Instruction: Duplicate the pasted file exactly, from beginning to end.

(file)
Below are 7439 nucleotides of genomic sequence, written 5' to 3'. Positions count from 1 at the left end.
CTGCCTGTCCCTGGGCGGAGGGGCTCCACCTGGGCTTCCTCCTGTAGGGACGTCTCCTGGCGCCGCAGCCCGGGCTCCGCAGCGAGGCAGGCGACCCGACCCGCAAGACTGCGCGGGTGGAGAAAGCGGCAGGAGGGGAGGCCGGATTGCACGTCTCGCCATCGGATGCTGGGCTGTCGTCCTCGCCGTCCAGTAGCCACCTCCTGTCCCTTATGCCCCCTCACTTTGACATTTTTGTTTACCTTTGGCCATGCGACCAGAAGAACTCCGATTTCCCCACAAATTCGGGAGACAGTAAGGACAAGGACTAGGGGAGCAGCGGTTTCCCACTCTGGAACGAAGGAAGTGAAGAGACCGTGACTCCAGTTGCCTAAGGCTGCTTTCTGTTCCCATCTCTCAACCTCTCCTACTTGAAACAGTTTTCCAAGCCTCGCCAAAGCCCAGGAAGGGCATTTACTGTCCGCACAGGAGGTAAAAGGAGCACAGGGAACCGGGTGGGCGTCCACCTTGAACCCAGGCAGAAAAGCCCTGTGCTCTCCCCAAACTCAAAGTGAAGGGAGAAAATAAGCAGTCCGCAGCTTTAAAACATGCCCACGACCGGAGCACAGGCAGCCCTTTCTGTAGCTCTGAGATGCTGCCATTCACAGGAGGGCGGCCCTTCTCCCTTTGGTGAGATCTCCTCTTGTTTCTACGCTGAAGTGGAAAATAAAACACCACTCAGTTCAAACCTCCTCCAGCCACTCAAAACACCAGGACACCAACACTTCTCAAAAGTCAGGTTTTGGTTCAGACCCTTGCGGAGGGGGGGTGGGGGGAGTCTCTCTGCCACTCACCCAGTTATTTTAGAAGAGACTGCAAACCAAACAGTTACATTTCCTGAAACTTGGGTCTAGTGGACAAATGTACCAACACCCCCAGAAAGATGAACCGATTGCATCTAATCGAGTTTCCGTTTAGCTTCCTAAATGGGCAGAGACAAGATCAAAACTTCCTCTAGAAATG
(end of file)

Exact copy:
Below are 7439 nucleotides of genomic sequence, written 5' to 3'. Positions count from 1 at the left end.
CTGCCTGTCCCTGGGCGGAGGGGCTCCACCTGGGCTTCCTCCTGTAGGGACGTCTCCTGGCGCCGCAGCCCGGGCTCCGCAGCGAGGCAGGCGACCCGACCCGCAAGACTGCGCGGGTGGAGAAAGCGGCAGGAGGGGAGGCCGGATTGCACGTCTCGCCATCGGATGCTGGGCTGTCGTCCTCGCCGTCCAGTAGCCACCTCCTGTCCCTTATGCCCCCTCACTTTGACATTTTTGTTTACCTTTGGCCATGCGACCAGAAGAACTCCGATTTCCCCACAAATTCGGGAGACAGTAAGGACAAGGACTAGGGGAGCAGCGGTTTCCCACTCTGGAACGAAGGAAGTGAAGAGACCGTGACTCCAGTTGCCTAAGGCTGCTTTCTGTTCCCATCTCTCAACCTCTCCTACTTGAAACAGTTTTCCAAGCCTCGCCAAAGCCCAGGAAGGGCATTTACTGTCCGCACAGGAGGTAAAAGGAGCACAGGGAACCGGGTGGGCGTCCACCTTGAACCCAGGCAGAAAAGCCCTGTGCTCTCCCCAAACTCAAAGTGAAGGGAGAAAATAAGCAGTCCGCAGCTTTAAAACATGCCCACGACCGGAGCACAGGCAGCCCTTTCTGTAGCTCTGAGATGCTGCCATTCACAGGAGGGCGGCCCTTCTCCCTTTGGTGAGATCTCCTCTTGTTTCTACGCTGAAGTGGAAAATAAAACACCACTCAGTTCAAACCTCCTCCAGCCACTCAAAACACCAGGACACCAACACTTCTCAAAAGTCAGGTTTTGGTTCAGACCCTTGCGGAGGGGGGGTGGGGGGAGTCTCTCTGCCACTCACCCAGTTATTTTAGAAGAGACTGCAAACCAAACAGTTACATTTCCTGAAACTTGGGTCTAGTGGACAAATGTACCAACACCCCCAGAAAGATGAACCGATTGCATCTAATCGAGTTTCCGTTTAGCTTCCTAAATGGGCAGAGACAAGATCAAAACTTCCTCTAGAAATG